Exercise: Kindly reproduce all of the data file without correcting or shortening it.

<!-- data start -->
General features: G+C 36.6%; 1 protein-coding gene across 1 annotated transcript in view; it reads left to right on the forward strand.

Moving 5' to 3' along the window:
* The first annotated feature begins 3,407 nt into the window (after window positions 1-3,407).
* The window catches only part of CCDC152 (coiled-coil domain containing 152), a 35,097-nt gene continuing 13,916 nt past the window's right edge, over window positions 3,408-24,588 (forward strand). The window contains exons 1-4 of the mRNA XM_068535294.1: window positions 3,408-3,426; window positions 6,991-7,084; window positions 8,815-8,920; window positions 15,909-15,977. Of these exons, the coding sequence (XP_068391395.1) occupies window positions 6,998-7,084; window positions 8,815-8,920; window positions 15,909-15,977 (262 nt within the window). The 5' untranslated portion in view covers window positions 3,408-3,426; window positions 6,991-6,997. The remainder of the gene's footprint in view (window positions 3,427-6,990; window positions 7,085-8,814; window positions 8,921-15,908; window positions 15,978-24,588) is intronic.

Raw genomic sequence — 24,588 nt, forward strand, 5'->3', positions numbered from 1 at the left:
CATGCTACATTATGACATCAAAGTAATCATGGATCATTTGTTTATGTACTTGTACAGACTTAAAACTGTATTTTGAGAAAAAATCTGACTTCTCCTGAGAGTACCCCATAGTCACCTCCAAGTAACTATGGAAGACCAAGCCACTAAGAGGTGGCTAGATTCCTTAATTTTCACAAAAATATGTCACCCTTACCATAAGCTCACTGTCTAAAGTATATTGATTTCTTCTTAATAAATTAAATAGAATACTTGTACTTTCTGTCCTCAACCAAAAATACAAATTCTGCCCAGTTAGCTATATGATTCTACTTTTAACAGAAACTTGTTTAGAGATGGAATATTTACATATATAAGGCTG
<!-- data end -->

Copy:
General features: G+C 36.6%; 1 protein-coding gene across 1 annotated transcript in view; it reads left to right on the forward strand.

Moving 5' to 3' along the window:
* The first annotated feature begins 3,407 nt into the window (after window positions 1-3,407).
* The window catches only part of CCDC152 (coiled-coil domain containing 152), a 35,097-nt gene continuing 13,916 nt past the window's right edge, over window positions 3,408-24,588 (forward strand). The window contains exons 1-4 of the mRNA XM_068535294.1: window positions 3,408-3,426; window positions 6,991-7,084; window positions 8,815-8,920; window positions 15,909-15,977. Of these exons, the coding sequence (XP_068391395.1) occupies window positions 6,998-7,084; window positions 8,815-8,920; window positions 15,909-15,977 (262 nt within the window). The 5' untranslated portion in view covers window positions 3,408-3,426; window positions 6,991-6,997. The remainder of the gene's footprint in view (window positions 3,427-6,990; window positions 7,085-8,814; window positions 8,921-15,908; window positions 15,978-24,588) is intronic.

Raw genomic sequence — 24,588 nt, forward strand, 5'->3', positions numbered from 1 at the left:
CATGCTACATTATGACATCAAAGTAATCATGGATCATTTGTTTATGTACTTGTACAGACTTAAAACTGTATTTTGAGAAAAAATCTGACTTCTCCTGAGAGTACCCCATAGTCACCTCCAAGTAACTATGGAAGACCAAGCCACTAAGAGGTGGCTAGATTCCTTAATTTTCACAAAAATATGTCACCCTTACCATAAGCTCACTGTCTAAAGTATATTGATTTCTTCTTAATAAATTAAATAGAATACTTGTACTTTCTGTCCTCAACCAAAAATACAAATTCTGCCCAGTTAGCTATATGATTCTACTTTTAACAGAAACTTGTTTAGAGATGGAATATTTACATATATAAGGCTG